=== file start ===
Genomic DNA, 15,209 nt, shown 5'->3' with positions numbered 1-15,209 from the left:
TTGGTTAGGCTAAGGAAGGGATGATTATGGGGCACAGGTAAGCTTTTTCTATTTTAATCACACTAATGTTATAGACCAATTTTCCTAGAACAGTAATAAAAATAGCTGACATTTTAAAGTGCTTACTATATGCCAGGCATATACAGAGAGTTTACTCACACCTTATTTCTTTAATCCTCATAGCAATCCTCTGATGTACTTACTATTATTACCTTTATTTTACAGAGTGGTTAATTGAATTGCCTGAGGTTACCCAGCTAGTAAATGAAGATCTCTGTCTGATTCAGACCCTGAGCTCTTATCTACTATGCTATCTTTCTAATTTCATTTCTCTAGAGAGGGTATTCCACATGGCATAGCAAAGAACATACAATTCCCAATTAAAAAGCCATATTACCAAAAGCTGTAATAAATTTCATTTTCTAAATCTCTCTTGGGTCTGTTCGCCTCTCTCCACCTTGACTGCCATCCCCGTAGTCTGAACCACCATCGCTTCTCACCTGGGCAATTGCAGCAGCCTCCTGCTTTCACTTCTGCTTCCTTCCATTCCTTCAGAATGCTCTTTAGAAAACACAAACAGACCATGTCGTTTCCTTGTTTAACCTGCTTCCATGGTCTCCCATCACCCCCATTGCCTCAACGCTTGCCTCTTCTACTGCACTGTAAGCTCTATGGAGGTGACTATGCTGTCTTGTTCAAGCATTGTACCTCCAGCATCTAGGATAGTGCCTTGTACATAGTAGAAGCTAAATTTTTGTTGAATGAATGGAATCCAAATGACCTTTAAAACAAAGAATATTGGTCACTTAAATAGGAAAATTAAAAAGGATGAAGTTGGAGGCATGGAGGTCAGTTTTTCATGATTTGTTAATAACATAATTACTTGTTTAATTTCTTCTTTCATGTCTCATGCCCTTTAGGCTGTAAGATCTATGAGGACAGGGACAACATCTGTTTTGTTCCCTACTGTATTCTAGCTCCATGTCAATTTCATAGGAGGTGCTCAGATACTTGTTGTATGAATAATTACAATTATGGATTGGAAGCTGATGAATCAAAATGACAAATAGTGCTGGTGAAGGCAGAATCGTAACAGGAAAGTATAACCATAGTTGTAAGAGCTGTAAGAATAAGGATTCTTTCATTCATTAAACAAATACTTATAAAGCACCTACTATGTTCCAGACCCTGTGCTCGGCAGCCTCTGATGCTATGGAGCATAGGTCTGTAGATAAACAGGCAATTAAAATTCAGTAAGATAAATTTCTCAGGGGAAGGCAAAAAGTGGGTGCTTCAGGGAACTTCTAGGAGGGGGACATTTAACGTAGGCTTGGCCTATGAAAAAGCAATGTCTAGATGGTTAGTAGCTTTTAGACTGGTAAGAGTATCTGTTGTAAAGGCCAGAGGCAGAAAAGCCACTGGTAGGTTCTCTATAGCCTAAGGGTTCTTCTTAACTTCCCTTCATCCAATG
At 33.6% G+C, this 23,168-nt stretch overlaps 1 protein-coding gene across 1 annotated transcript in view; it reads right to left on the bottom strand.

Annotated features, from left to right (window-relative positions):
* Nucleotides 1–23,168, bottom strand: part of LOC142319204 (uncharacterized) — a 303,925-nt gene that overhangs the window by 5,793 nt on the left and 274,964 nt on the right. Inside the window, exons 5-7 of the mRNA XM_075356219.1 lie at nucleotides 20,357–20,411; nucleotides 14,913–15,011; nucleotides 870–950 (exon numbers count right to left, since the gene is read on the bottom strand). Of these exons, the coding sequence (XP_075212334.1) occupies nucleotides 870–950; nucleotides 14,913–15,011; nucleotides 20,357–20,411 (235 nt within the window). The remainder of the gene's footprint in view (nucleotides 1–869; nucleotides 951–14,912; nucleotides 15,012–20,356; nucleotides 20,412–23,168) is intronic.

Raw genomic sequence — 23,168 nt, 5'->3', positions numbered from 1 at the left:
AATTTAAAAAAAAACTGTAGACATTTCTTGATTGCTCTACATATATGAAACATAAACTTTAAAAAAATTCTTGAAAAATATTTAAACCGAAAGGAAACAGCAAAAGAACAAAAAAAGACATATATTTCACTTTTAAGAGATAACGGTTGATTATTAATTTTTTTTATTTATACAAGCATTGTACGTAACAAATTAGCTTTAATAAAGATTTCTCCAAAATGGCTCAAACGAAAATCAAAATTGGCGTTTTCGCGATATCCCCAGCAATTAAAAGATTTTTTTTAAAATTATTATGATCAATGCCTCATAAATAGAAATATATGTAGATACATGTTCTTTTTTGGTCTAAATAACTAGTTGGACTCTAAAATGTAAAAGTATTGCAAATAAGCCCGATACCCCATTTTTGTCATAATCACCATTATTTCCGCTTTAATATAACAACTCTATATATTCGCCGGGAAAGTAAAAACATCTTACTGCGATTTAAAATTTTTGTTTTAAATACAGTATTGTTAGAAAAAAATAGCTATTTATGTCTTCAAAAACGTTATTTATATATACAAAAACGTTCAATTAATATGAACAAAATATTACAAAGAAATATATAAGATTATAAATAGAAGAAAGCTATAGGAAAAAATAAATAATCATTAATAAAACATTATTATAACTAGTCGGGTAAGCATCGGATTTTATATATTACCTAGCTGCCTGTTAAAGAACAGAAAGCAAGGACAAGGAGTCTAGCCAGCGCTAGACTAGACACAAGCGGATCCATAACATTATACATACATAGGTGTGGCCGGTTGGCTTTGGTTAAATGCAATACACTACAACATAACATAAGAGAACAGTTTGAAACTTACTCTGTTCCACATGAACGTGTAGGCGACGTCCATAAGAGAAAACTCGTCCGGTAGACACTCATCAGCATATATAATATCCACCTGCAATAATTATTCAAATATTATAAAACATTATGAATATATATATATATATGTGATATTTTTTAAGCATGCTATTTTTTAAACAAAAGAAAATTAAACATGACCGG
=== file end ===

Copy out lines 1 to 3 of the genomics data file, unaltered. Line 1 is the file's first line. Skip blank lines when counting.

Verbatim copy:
Genomic DNA, 15,209 nt, shown 5'->3' with positions numbered 1-15,209 from the left:
TTGGTTAGGCTAAGGAAGGGATGATTATGGGGCACAGGTAAGCTTTTTCTATTTTAATCACACTAATGTTATAGACCAATTTTCCTAGAACAGTAATAAAAATAGCTGACATTTTAAAGTGCTTACTATATGCCAGGCATATACAGAGAGTTTACTCACACCTTATTTCTTTAATCCTCATAGCAATCCTCTGATGTACTTACTATTATTACCTTTATTTTACAGAGTGGTTAATTGAATTGCCTGAGGTTACCCAGCTAGTAAATGAAGATCTCTGTCTGATTCAGACCCTGAGCTCTTATCTACTATGCTATCTTTCTAATTTCATTTCTCTAGAGAGGGTATTCCACATGGCATAGCAAAGAACATACAATTCCCAATTAAAAAGCCATATTACCAAAAGCTGTAATAAATTTCATTTTCTAAATCTCTCTTGGGTCTGTTCGCCTCTCTCCACCTTGACTGCCATCCCCGTAGTCTGAACCACCATCGCTTCTCACCTGGGCAATTGCAGCAGCCTCCTGCTTTCACTTCTGCTTCCTTCCATTCCTTCAGAATGCTCTTTAGAAAACACAAACAGACCATGTCGTTTCCTTGTTTAACCTGCTTCCATGGTCTCCCATCACCCCCATTGCCTCAACGCTTGCCTCTTCTACTGCACTGTAAGCTCTATGGAGGTGACTATGCTGTCTTGTTCAAGCATTGTACCTCCAGCATCTAGGATAGTGCCTTGTACATAGTAGAAGCTAAATTTTTGTTGAATGAATGGAATCCAAATGACCTTTAAAACAAAGAATATTGGTCACTTAAATAGGAAAATTAAAAAGGATGAAGTTGGAGGCATGGAGGTCAGTTTTTCATGATTTGTTAATAACATAATTACTTGTTTAATTTCTTCTTTCATGTCTCATGCCCTTTAGGCTGTAAGATCTATGAGGACAGGGACAACATCTGTTTTGTTCCCTACTGTATTCTAGCTCCATGTCAATTTCATAGGAGGTGCTCAGATACTTGTTGTATGAATAATTACAATTATGGATTGGAAGCTGATGAATCAAAATGACAAATAGTGCTGGTGAAGGCAGAATCGTAACAGGAAAGTATAACCATAGTTGTAAGAGCTGTAAGAATAAGGATTCTTTCATTCATTAAACAAATACTTATAAAGCACCTACTATGTTCCAGACCCTGTGCTCGGCAGCCTCTGATGCTATGGAGCATAGGTCTGTAGATAAACAGGCAATTAAAATTCAGTAAGATAAATTTCTCAGGGGAAGGCAAAAAGTGGGTGCTTCAGGGAACTTCTAGGAGGGGGACATTTAACGTAGGCTTGGCCTATGAAAAAGCAATGTCTAGATGGTTAGTAGCTTTTAGACTGGTAAGAGTATCTGTTGTAAAGGCCAGAGGCAGAAAAGCCACTGGTAGGTTCTCTATAGCCTAAGGGTTCTTCTTAACTTCCCTTCATCCAATG
At 33.6% G+C, this 23,168-nt stretch overlaps 1 protein-coding gene across 1 annotated transcript in view; it reads right to left on the bottom strand.